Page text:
Quick geography test. How many of you can place Nur-Sultan on an Atlas? It’s okay if you’re struggling. Twenty years ago, Kazakhstan’s capital city didn’t even exist.
In fact it used to be a small village in the middle of the Asian steppe called Akmola (which translates, rather ominously, to ‘white grave’). Next-door neighbours? A thousand kilometres of empty tundra and a few Saiga antelope.
Fast forward to 1997 and Kazakhstan’s president, Nursultan Nazarbayev, decided to ditch Almaty (the old capital) and move everything here: government buildings, hotels, Soviet-style, eight-lane superhighways, shimmering skyscrapers and about one million people. (Nazarbayev is also the lifetime ‘Leader of the Nation’ and Commander In Chief of the armed forces. So when he tells you to build a skyscraper, you jolly well build it fast.)
In the last few years, Nur-Sultan (which recently changed its name from Astana) has risen from the dust of the plains to become ‘Singapore of the Steppe’. A collection of eye-watering futuristic buildings, public offices and the sort of six-star hotels you only get with oil money.
Here’s how to spend 24-hours in Central Asia’s least subtle city.
Getting from A to B in Nur-Sultan is easy. It’s a ‘planned city’ (like Canberra or Washington D.C.) so road infrastructure is pretty good, even if the roads tend to be on the large side.
Uber and other ridesharing services like Yandex are available. Drivers probably won’t speak a word of English, but the route-map takes care of that problem. There’s also an excellent city taxi service; expect to pay around KZT500 for an average ride, providing you don’t cross the Ishim river. Getting around on foot is possible, but Nur-Sultan specializes in large, empty, horizon-warping spaces; it’s generally faster to just hail a cab.
Pro tip: street names change often in Nur-Sultan, so it’s better to tell your driver the name of a nearby landmark, government building or Trade Centre.
What to see
There’s no trick to this – just look up. Like Dubai and Singapore, Nur-Sultan’s skyline is a study in the more-is-more school of architecture. When the city was being built, Nazarbayev hired acclaimed British architect Norman Foster to build the 150-metre Bayterek Tower and the Palace of Peace and Reconciliation.
There’s a glowing transparent tent (the Khan Shatyr Entertainment Centre), glowing geometric pyramids (Foster’s Palace of Peace), the gold dome of the Nur-Astana Mosque, and Nazarbayev’s own Presidential Palace, which has a distinctive White House vibe. Even the corporate skyscrapers flair and strut. At night, everything lights up with LED, light shows and digital projections. The power bill must be terrifying.
Make sure you tick these off your list: Baiterek Tower, Ak Orda Presidential Palace, Kazakh Eli monument, New National Museum, Hazret Sultan Mosque, Palace of Peace & Reconciliation, and the Palace of Independence.
What to eat
A lot of young Kazakhstan locals like to hang out in the food courts and the various malls, but there’s some more interesting stuff if you’re willing to explore. Track down the Shoreditch Burger & Wok, a gentrified post-Soviet bistro (the faux ‘Brick Lane’ sign nearby suggests that hipsterdom is not far behind).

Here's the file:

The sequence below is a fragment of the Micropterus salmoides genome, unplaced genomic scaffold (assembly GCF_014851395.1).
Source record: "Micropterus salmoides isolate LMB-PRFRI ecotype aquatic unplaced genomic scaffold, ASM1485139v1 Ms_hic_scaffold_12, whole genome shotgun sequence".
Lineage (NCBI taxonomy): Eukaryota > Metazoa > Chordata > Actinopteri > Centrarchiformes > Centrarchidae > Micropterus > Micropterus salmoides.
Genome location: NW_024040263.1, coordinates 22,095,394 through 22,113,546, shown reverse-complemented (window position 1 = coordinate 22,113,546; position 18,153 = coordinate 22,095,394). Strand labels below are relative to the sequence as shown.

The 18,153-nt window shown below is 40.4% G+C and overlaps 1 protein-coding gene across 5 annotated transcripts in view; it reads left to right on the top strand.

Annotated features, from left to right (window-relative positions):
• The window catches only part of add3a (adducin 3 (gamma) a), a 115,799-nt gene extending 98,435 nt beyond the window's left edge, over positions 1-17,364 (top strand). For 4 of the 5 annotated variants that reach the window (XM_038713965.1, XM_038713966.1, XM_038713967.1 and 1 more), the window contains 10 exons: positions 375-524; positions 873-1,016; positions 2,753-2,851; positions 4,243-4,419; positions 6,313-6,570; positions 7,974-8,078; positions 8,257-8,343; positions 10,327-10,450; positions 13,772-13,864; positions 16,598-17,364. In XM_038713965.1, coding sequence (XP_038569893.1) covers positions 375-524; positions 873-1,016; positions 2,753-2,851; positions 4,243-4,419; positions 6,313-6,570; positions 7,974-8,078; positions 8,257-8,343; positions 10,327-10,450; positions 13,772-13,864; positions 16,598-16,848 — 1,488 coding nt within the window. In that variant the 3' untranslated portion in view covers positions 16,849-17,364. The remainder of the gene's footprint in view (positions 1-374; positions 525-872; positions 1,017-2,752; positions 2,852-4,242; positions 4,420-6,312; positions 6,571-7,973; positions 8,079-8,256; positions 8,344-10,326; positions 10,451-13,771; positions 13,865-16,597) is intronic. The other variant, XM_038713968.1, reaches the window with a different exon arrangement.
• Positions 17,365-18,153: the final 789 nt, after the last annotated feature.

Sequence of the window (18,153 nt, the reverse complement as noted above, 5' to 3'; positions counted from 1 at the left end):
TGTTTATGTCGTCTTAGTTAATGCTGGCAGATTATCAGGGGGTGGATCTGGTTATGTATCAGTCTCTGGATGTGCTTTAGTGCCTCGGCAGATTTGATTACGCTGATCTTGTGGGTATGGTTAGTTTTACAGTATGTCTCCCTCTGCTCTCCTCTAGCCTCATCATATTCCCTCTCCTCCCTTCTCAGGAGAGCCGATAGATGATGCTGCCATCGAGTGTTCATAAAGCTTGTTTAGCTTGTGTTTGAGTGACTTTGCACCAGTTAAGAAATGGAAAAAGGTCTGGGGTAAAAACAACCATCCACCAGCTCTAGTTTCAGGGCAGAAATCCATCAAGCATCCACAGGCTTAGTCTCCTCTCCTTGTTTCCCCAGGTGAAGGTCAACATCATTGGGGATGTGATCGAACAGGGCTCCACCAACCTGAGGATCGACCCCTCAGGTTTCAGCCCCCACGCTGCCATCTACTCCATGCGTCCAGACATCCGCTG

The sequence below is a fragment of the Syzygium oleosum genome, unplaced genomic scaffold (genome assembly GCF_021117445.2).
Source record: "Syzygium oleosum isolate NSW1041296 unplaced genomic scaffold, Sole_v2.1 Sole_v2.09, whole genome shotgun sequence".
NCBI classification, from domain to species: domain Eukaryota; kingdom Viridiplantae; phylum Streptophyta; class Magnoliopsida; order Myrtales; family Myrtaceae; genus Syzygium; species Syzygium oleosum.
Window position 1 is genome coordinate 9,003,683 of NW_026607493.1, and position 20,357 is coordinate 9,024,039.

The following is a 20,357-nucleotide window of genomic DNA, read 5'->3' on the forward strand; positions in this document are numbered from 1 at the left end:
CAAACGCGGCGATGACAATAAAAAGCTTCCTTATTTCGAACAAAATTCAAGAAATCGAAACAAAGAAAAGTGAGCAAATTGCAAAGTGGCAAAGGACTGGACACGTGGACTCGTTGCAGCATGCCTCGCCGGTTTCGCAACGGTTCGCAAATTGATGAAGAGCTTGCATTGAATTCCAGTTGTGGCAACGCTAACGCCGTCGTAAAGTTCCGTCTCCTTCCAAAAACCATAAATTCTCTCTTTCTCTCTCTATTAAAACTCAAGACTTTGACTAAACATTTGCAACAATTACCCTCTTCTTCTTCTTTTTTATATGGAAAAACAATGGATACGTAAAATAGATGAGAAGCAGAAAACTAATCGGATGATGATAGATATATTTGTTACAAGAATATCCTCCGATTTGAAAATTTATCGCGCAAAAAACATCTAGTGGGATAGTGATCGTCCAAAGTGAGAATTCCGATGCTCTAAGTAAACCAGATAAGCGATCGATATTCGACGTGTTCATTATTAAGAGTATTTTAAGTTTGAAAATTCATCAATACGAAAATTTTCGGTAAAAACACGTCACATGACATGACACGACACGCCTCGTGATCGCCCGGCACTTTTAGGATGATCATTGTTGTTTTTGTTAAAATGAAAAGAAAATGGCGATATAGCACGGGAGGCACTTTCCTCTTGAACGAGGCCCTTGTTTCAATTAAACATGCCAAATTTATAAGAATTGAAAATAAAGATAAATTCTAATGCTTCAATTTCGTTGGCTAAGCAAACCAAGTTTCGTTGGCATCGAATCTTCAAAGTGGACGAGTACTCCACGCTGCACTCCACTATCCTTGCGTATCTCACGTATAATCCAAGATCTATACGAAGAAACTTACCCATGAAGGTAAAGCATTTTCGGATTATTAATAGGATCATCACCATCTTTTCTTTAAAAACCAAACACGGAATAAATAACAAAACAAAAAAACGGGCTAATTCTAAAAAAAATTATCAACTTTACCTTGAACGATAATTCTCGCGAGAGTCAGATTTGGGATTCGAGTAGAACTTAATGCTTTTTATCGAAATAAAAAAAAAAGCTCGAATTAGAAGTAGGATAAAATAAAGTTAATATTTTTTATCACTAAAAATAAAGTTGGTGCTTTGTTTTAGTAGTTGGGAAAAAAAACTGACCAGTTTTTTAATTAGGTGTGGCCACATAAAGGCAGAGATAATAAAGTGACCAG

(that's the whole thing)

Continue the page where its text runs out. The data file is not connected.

For more traditional fare, head down Turan Avenue, north of Lover’s Park. You’ll find a strip of restaurants serving up Beshbarmak (a horsemeat and pasta dish, and much tastier than it sounds), hot Boursaky bread and Shashlik kebabs. Avoid street kebab vendors, unless you have a notoriously iron stomach – quality and freshness aren’t always guaranteed.
Kazakhstan isn’t known as a gourmet paradise, but oil money plus tourism brings good food, and the city’s restaurant scene is definitely on the up. If you want something really fancy, check the hotel restaurants at the new St Regis and Ritz-Carlton.
Where to stay
When it comes to accommodation, Nur-Sultan is somewhere you can really bling out. Most of the hotels built after 2005 have been your five-star, palm tree, golden waterfalls and imported marble type. The best are the big players like Rixos President, St Regis, Ritz-Carlton and The Hilton. A step below that you’ve got Ibis, Best Western and The Diplomat, plus a bunch of three- and four-star independent hotels. You can also hire an Airbnb apartment.
When we stay in Nur-Sultan, we’re more concerned with location and the surrounding neighbourhood. Grand Park Esil, Ramada Plaza, Royal Park Hotel and the Kazzhol Hotel are all good for budget travellers. Just don’t expect heritage charm and subtlety.
Most accommodation in Nur-Sultan sits east of the Ishim River, but as long as you’re relatively close to the Baiterek Tower, you can’t go too wrong.
Things to do
A bit like Dubai, there are things in Nur-Sultan that only someone with obscene wealth would ever actually think of (like the futuristic ski jump facility, currently under construction). In the meantime, start with the National Museum – a bizarre spaceship-like structure, plastered with cult-like Nazarbayev effigies (he’s even on the carpet). Inside you’ll find the Hall Of Gold (exactly what it sounds like – look out for the Scythian burial mound trinkets), The Hall Of Ancient History, The Hall Of Independent Kazakhstan and The Hall Of Modern Art (worth the price of admission alone…).
You also need to check out the Artem bazaar, an old school market-type building, good for snacks and souvenirs, pamper yourself at the Elixir Bath Complex, a traditional bathhouse where you can get a massage, and explore the weird open-air Atameken Map, a 1.7 hectare museum thing with 200+ models and historical monuments. Sort of a mini pseudo-Kazakhstan.
Looking for a group tour in Kazakhstan? Check out our latest adventures.
Feature image by Jane Peimer via Shutterstock.